Sour Grapes: Russia Claims No Proof U.S. Killed ISIS Terror Chief

Militant video via AP, File

Russia’s Defense Ministry claimed it had “no reliable information” the Islamic State leader Abu Bakr al-Baghdadi died on Sunday, following the revelation by President Donald Trump that U.S. forces cornered him into detonating a suicide bomb.

President Trump thanked, among others, Russian forces for their cooperation in an operation Moscow claimed it knew nothing about.

The Russian government previously claimed it killed al-Baghdadi in an airstrike in 2017, which most dismissed as Russia provided no proof and did not claim to have DNA evidence that among those killed was the ISIS chief.

“Russia’s defense ministry has no reliable information about an operation by US forces in the Turkey-controlled part of the Idlib de-escalation zone aimed at another extermination of Islamic State leader Abu Bakr al-Baghdadi,” defense ministry spokesman Igor Konashenkov said on Sunday, according to Russia’s TASS news agency. “We know nothing about any assistance to the flight of US aircraft to the Idlib de-escalation zone’s airspace in the course of this operation.”

TASS added that Konashenkov argued that “contradictory details … make one doubt that such an operation ever took place.”

The spokesman claimed that Russia had no information of American or Russian airstrikes in the region – outside of Idlib, northwest Syria – as President Trump had stated. He added that al-Qaeda elements hostile to ISIS were active in the region.

“This organization has always unhesitatingly killed Islamic State fighters on the spot as key rivals for power in Syria,” Konashenkov said. “Bearing this in mind, the US or other participants in the operation should at least provide direct evidence that the former Islamic State leader had been safely staying on a territory controlled by the ‘Syrian Al Qaeda’ (also outlawed in Russia).”

The Russian Foreign Ministry referred to al-Baghdadi’s death as “yet another” one, holding on to Russian claims that Moscow was responsible for the “caliph”‘s death two years ago.

The Kremlin did not add to the foreign ministry statement, TASS noted.

The Turkish government’s Anadolu news agency noted on Monday that Russian television outlets were towing the government’s line, “taking U.S. claims of striking Islamic State targets with a grain of salt.” According to Anadolu, Russian coverage of the operation condemned President Trump for using “emotionally charged” language to celebrate the death of al-Baghdadi, responsible for multiple genocides against ethnic and religious minorities in Syria and Iraq.

Also following Moscow’s lead is coverage of the raid in Iranian state media, which has parroted what it claims are “local media sources affiliated to the Syrian dissidents.”

 “Radio Mohafezat Idlib, a telegram channel, wrote on Sunday that the house that the U.S. claims al-Baghdadi resided in with his family belonged to Commander of Horras al-Din group and he (and not Baghdadi) was killed in the attack along with his wife and 5 children,” the Iranian state outlet Fars claimed. “Also, another telegram channel affiliated to the militants named Amjad al-Akhbariyeh Channel quoted an informed source as saying that the house which was attacked in Barisha region in Idlib belonged to Abu Mohammed al-Halabi, non de guerre Abu al-Bara, one of the commanders of Horras al-Din.”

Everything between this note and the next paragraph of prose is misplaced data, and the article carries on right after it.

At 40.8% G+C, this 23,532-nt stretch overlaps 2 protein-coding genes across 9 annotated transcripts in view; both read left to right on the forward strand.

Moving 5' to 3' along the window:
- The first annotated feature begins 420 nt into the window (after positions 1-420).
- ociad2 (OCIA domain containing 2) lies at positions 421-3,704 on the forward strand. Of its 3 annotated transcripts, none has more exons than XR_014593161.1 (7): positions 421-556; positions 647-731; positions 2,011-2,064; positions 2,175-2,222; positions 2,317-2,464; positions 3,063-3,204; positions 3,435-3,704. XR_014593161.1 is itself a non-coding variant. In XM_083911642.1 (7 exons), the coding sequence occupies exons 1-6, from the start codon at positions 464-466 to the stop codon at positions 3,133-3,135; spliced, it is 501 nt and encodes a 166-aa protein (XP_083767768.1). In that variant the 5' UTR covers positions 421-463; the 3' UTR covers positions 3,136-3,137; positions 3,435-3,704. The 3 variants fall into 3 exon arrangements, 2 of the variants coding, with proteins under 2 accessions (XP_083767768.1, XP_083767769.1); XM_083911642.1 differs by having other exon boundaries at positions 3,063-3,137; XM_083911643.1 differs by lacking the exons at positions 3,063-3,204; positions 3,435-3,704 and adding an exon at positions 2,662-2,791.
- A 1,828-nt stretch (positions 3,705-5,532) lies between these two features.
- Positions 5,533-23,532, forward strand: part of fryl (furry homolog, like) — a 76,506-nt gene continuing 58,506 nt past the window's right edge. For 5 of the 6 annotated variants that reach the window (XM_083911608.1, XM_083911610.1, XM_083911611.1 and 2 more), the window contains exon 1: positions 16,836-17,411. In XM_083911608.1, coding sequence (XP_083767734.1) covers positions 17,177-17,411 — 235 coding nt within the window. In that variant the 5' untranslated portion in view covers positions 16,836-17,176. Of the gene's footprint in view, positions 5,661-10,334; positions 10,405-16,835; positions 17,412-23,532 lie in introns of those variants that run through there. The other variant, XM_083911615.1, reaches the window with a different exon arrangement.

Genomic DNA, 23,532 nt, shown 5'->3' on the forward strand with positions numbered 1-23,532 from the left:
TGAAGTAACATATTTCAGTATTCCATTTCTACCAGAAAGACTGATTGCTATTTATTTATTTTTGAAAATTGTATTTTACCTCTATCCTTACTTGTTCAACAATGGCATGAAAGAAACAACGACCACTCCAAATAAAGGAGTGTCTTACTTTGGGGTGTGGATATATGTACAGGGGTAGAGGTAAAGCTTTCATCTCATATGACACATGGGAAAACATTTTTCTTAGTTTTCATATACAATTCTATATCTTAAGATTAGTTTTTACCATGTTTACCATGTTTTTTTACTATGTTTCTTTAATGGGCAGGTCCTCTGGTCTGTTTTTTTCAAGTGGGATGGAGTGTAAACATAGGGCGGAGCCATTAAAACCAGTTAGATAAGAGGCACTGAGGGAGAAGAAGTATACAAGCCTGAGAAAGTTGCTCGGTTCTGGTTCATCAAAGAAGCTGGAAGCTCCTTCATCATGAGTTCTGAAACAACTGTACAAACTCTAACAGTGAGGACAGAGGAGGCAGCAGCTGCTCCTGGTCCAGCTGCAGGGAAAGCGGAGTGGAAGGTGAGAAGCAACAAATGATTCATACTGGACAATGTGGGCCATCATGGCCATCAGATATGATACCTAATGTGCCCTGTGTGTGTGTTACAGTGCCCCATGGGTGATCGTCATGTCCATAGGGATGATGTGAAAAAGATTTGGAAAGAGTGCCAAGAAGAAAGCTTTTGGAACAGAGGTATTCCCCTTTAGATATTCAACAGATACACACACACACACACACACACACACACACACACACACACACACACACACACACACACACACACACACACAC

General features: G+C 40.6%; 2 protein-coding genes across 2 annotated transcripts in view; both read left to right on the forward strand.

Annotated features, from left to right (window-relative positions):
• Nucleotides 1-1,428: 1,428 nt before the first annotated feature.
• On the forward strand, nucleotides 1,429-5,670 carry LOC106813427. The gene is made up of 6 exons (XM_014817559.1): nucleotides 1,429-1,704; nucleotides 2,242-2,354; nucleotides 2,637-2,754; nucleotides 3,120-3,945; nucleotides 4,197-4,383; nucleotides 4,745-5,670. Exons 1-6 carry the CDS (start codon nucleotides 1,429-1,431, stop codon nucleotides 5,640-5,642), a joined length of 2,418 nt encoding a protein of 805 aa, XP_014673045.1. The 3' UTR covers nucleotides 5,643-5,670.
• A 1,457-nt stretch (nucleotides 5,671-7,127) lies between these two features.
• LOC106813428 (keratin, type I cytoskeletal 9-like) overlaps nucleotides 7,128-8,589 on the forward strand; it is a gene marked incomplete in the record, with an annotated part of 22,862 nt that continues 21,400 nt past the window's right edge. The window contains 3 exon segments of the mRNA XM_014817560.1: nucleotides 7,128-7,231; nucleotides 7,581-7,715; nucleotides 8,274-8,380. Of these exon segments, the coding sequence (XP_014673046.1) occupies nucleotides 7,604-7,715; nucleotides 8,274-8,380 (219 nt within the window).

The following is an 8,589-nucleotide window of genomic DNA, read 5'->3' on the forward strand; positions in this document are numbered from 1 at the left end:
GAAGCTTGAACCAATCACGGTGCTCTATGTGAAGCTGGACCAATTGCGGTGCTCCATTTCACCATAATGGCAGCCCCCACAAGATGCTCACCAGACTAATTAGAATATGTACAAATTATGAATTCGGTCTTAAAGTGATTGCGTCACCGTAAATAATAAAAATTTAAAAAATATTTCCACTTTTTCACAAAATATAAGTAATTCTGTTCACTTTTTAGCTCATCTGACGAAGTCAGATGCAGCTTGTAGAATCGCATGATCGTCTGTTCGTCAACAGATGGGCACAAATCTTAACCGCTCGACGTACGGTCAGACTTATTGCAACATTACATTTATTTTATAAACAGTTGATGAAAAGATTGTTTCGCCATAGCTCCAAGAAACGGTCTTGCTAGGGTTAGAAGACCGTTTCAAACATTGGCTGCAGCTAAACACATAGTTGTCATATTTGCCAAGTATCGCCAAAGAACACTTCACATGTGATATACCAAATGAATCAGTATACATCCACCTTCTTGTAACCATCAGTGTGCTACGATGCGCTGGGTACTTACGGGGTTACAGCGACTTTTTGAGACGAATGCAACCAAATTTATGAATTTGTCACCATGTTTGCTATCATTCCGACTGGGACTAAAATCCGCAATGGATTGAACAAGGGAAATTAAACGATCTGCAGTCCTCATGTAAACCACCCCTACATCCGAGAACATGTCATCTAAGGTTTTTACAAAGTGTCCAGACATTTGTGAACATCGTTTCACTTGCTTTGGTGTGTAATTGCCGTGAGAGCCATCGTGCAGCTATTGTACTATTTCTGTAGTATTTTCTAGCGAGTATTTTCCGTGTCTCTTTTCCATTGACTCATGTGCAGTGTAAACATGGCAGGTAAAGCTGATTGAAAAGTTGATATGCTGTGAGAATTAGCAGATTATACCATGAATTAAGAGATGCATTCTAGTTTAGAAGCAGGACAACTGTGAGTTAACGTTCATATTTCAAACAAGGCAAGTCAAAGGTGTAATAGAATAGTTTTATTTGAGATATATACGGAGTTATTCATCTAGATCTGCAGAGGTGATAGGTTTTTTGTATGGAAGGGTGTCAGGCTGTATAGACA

Fars provided no evidence to back any of these claims.

The SITE Intelligence Agency noted on Sunday that among those doubting the veracity of Trump’s claims are al-Baghdadi’s followers, as well. Rita Katz, the agency’s director, said on Twitter that “[p]ro-IS groups and supporters online are already disputing the reports- likening news of the death/capture of Baghdadi to a ‘broken record,’ and calling on other supporters to ‘persevere and prepare, because you will be hearing this a lot.'”

President Trump announced al-Baghdadi’s death on Sunday morning. Al-Baghdadi was the “caliph” of the declared Islamic State, which at its peak contained a population of millions spanning Syria and Iraq, including the latter’s second-largest city, Mosul. ISIS fighters attempted genocide against the Christians, Kurds, Yazidis, Shiite Muslims, and other minorities of the region and welcomed an influx of Sunni jihadists from all over there world, which entered the “caliphate” mostly through the porous Turkish border.

“Last night, the United States brought the world’s number one terrorist leader to justice,” Trump said. “Abu Bakr al-Baghdadi is dead. He was the founder and leader of ISIS, the most ruthless and violent terror organization anywhere in the world.”

Trump announced that al-Baghdadi died “whimpering and crying and screaming all the way,” detonating a suicide bomb that killed three of his children. Only one American, a canine officer, was harmed in the operation. A U.S. official confirmed Monday that the dog is healthy and has returned to service.

Trump thanked the Russian government for its help in executing the operation, as well as Turkey, Syria, Iraq, and allied Syrian Kurdish forces. The Kurds confirmed the kill on Sunday, noting that they had worked with Washington for five months to plan al-Baghdadi’s capture.

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